Monday, May 25, 2020

Nights in and days out...

Once again this week's round-up opens with a gang of blokes in Elizabethan-style dressing-up-clothes, shouting and romping dramatically in the open-air: The Lord Chamberlain's Men have now released for free online viewing their 2019 version of A Midsummer Night's Dream, an incredible 425 years after this theatre troupe was first created.  It's really good.  There's huge potential for buffoonery in this play, and the three squabbling story strands - lovers, fairies, and buffoon 'mechanicals' - are separate enough for seven men to create each strand without confusion. They are excellent in all of them,  and bring big energy and laugh-aloud-in-the-livingroom humour to the mishaps in the forest as well as the legendary story of Pyramus and Thisbe.   My screenshots here show the spat in in the forest when the young lords - who've been relishing the cat-fight - leap in to drag Hermia off her rival,  and a moment from the mechanicals' tragic play-within-a-play. The soldier Pyramus, aka Bottom the Weaver, also played lovely Hermia in one of the best multi-tasking switches I've ever seen. Recommended viewing.

Thursday was a busy night, with a 2018 Royal Shakespeare Company production of Macbeth followed by Ibsen's A Dolls House adapted by Tanika Gupta, with additional dialogue, into an Anglo-Indian drama for Lyric Hammersmith. Perhaps this evening schedule was a little ambitious, especially after the hottest day of the year so far, and a smattering of fast-forward was involved but, in my defence, many in Shakespeare's day never saw his plays in their entirety, and apparently Chinese theatres used to double as tea-houses where people ordered refreshments and carried on chatting during the shows. A darkened room with serried rows of silent spectators is a comparatively recent development in the history of theatre, and perhaps on-line at-home viewing will find new audiences for live - ie filmed in one live take - performances as the rules of how to watch are inevitably relaxed - there's a great article here about how 'stupid' silent reverence is killing theatre for the future. Anyway, here's the wonderful Christopher Ecclestone hallucinating the friend he murdered while watched by his wife Niamh Cusack in a strong 2018 production directed by RSC which manages to make the witches really scary by presenting them as creepy children.
And here for contrast is Elliot Cowan with Anjana in Ibsen's exploration of gender politics transposed to 1879 Calcutta in a set that looks neither Russian nor Indian, just a place for dour argument and mind-games. Dark, but well-reviewed by critics as an expose of the consequences of English colonialism, racism and sexism
One final theatre recommendation, as you probably have your own choices by now: A Streetcar Named Desire on Friday as presented by the Young Vic for National Theatre, a superb production that also highlights the problem with my hope that home streaming may revive live drama - the difficulty of recording a night of intense interaction. Brilliantly acted with atmospheric set and dynamic direction, but the negative aspect of filmed productions was overwhelming: endlessly altering angles, close-ups and lens-elected choice of observation all worked against the theatrical experience, controlling the interaction that makes theatre live, fragmenting the experience and wasting a clever set by isolating areas of attention.  That’s just my take, many will disagree - you have till May 28 to decide.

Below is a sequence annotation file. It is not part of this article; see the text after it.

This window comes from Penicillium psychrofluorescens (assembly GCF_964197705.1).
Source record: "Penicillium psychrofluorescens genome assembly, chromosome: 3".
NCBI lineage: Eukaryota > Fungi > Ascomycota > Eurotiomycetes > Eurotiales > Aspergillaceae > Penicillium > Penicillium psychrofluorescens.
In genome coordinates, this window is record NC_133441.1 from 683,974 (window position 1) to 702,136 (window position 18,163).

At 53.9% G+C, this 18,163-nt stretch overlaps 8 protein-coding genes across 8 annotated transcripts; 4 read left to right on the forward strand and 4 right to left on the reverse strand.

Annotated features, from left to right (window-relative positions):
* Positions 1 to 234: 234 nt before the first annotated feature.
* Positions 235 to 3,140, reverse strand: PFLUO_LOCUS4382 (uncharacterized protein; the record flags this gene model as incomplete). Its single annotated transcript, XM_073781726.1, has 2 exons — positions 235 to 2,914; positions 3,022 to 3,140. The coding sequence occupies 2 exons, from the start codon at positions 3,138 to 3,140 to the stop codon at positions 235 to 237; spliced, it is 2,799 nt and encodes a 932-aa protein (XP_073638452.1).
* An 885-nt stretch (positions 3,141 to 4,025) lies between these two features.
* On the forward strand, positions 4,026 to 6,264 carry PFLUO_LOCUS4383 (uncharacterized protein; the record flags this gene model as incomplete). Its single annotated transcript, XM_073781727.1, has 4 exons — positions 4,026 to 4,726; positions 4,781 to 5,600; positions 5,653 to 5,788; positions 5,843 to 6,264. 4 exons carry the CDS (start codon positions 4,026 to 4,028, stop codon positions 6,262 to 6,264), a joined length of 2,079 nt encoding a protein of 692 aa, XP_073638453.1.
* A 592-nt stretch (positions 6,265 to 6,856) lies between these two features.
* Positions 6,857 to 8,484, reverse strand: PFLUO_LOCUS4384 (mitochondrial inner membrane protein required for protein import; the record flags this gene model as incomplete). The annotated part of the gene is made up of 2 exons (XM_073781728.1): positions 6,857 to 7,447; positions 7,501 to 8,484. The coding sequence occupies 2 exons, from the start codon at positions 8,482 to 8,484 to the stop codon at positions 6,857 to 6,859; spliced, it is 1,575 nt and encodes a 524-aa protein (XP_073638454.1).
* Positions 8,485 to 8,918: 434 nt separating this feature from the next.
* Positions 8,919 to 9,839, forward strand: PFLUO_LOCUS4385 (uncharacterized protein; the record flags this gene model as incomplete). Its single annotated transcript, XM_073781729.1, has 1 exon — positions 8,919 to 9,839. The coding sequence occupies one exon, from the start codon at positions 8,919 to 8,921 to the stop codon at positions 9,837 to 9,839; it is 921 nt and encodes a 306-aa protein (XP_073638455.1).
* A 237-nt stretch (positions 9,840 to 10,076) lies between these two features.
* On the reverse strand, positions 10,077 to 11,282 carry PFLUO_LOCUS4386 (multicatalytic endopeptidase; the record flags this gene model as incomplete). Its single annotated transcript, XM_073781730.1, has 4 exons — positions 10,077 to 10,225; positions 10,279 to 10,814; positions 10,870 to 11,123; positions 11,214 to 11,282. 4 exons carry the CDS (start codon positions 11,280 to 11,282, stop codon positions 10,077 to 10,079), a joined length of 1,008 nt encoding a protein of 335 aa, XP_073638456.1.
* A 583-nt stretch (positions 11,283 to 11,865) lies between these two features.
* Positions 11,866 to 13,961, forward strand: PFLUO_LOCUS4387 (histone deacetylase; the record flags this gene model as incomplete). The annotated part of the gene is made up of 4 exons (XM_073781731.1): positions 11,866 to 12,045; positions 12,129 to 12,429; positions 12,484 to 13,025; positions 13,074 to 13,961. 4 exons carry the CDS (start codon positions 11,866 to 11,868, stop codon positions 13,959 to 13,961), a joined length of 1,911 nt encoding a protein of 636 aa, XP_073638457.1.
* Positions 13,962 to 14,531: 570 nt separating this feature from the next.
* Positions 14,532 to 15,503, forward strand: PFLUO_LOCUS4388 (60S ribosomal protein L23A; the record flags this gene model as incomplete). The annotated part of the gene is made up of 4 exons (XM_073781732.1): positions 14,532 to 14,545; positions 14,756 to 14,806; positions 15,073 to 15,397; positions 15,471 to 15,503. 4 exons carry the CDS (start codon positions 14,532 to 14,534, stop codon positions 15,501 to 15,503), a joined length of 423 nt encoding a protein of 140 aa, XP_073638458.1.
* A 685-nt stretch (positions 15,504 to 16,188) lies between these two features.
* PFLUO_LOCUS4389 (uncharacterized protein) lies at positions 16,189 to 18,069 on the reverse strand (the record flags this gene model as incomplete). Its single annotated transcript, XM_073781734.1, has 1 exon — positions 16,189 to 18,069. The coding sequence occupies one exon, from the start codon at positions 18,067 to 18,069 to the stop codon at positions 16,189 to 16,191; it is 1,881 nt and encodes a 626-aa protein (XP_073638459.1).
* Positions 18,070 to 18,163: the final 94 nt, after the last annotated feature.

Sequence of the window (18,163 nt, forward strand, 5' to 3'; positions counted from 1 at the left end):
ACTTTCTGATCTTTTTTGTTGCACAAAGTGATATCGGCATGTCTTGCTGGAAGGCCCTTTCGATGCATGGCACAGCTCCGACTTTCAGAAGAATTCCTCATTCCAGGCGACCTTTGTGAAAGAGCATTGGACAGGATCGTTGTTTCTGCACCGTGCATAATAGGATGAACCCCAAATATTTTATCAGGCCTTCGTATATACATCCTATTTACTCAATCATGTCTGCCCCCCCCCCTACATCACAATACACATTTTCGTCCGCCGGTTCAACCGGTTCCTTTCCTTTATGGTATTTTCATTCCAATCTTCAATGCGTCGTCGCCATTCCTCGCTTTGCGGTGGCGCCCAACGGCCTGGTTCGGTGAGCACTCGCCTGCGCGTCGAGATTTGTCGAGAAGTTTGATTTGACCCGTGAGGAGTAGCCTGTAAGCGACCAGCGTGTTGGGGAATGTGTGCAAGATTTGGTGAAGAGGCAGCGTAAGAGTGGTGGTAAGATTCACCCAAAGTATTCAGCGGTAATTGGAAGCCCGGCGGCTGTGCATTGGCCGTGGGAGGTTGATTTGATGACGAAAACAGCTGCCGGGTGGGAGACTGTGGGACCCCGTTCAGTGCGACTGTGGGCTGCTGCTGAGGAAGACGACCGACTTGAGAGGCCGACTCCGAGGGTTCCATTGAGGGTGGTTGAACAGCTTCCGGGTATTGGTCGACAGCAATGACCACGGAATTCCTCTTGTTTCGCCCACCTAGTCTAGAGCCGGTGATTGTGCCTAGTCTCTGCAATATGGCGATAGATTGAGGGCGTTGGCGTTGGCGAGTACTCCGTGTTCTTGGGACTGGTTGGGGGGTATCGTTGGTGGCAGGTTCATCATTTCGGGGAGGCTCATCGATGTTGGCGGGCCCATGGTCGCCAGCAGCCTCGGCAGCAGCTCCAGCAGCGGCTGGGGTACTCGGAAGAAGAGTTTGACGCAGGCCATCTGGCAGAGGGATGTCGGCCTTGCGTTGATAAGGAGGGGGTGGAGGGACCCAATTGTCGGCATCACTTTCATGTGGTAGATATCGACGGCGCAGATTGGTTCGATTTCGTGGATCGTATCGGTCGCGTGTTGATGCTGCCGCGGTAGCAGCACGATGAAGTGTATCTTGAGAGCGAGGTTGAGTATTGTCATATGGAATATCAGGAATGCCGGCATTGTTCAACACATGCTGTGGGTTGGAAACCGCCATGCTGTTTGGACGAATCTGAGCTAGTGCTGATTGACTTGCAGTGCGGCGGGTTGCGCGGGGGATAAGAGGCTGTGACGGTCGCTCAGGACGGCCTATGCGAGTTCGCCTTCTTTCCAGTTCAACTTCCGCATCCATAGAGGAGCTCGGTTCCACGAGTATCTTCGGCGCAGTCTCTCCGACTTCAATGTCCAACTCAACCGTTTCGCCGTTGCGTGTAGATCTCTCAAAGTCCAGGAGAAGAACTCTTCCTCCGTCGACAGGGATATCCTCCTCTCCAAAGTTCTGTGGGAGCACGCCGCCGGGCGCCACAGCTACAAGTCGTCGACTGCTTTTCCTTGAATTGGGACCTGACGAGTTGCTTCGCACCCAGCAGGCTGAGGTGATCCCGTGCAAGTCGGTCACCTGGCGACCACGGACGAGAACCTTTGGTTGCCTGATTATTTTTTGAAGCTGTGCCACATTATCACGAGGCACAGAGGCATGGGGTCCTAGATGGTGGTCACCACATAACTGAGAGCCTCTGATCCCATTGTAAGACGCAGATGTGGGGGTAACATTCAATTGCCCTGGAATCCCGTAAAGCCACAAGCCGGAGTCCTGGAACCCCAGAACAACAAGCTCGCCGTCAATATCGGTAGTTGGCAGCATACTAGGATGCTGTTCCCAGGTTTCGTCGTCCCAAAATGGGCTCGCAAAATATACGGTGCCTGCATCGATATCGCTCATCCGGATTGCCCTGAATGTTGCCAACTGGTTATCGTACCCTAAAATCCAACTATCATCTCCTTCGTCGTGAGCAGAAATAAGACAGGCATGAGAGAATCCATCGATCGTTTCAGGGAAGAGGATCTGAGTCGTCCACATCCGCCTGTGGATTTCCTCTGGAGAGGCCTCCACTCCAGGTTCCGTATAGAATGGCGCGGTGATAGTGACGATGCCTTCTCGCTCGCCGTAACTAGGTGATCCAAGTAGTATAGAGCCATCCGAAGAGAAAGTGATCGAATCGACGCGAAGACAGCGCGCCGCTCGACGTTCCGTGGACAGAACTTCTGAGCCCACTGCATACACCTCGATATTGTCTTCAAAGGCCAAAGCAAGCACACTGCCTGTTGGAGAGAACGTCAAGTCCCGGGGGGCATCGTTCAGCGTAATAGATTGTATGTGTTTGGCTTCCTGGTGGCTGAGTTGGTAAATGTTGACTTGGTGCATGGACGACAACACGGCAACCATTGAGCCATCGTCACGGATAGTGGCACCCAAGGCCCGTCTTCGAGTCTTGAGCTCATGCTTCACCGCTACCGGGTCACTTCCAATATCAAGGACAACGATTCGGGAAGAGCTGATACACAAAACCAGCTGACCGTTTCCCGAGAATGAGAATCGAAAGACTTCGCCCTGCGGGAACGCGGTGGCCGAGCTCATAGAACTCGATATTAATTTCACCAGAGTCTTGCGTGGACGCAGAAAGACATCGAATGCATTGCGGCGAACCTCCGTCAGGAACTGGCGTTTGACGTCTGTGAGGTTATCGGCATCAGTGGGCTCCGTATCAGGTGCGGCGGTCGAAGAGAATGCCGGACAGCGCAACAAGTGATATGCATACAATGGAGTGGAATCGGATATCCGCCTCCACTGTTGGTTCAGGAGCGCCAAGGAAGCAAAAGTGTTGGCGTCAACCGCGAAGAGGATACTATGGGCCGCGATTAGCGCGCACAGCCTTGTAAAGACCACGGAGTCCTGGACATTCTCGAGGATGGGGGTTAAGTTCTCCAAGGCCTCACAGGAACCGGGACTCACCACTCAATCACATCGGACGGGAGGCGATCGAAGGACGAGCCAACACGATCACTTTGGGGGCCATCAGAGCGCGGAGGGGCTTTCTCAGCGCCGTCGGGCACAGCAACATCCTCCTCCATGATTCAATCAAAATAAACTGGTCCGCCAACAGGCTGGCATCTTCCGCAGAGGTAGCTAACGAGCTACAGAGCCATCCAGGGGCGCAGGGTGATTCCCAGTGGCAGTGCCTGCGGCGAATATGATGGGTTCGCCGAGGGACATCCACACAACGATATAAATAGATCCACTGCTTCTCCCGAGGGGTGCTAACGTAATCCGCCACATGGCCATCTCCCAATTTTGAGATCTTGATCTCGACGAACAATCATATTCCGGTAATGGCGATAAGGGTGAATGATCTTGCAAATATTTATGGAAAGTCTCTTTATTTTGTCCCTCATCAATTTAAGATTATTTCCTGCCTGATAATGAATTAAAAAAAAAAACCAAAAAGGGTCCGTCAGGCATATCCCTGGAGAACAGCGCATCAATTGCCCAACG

In Poetry Corner: Liv Torc -whose amazing Haiflu Project is collecting responses to the coronavirus in haiku from around the world - this week created a Zoom version of her Rainbow Fish Speak-Easy, with some splendid contributions from the floor as well as guests including a set with piano accompaniment from Francesca Beard. And Steve Pottinger, who like Liv has been a popular guest at Frome's Poetry Cafe, had an online launch on his facebook page for his new poetry collection with the delightful title thirty-one small acts of love and resistance -'celebration and defiance in politically turbulent times' he claims, which sounds right for now, though are there ever others?
In other 'word' news: when not walking from my house in every direction on a daily basis while this glorious weather persists, my lockdown focus has been to complete a novel about Belfast at the start of the 1970s 'troubles', a time when I lived there. The characters are imagined, but the events aren't, as there's no shortage of historical accounts of this era of simmering conflict to supplement my memory. Anyway it should be out next month, published by Hobnob Press, with a powerful cover image created by Paul (Mutartis) Boswell. Sneak preview here...

Ending this week's rather late posting - I blame the distraction of tracking Dom Cummings as he darts like a Hermes parcel van around the country humming 'doo da dee, lockdown's not for me' to the tune of the conga song - with a couple of photos from my permitted-exercise explorations along the river Frome.

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